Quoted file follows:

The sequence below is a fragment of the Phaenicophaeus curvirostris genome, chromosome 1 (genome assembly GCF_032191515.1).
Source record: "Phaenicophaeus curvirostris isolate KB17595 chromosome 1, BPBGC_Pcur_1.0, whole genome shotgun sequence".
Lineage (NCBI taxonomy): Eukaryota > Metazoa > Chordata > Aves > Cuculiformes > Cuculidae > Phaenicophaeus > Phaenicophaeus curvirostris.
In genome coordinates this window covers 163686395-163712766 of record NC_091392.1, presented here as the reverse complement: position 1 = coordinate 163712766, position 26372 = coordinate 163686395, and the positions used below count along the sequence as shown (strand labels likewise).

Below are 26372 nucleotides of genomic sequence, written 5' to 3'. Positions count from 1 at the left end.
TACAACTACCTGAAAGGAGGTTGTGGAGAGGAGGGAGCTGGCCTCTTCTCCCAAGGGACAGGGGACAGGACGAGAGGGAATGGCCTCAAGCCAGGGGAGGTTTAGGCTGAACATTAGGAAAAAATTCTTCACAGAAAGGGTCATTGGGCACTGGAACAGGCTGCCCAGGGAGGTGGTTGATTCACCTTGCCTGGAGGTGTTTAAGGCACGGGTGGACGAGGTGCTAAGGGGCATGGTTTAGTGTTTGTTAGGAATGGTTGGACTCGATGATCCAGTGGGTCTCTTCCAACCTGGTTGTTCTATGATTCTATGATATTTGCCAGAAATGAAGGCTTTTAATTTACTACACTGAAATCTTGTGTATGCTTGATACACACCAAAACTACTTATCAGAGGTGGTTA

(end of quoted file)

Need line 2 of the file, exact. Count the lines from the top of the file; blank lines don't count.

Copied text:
Source record: "Phaenicophaeus curvirostris isolate KB17595 chromosome 1, BPBGC_Pcur_1.0, whole genome shotgun sequence".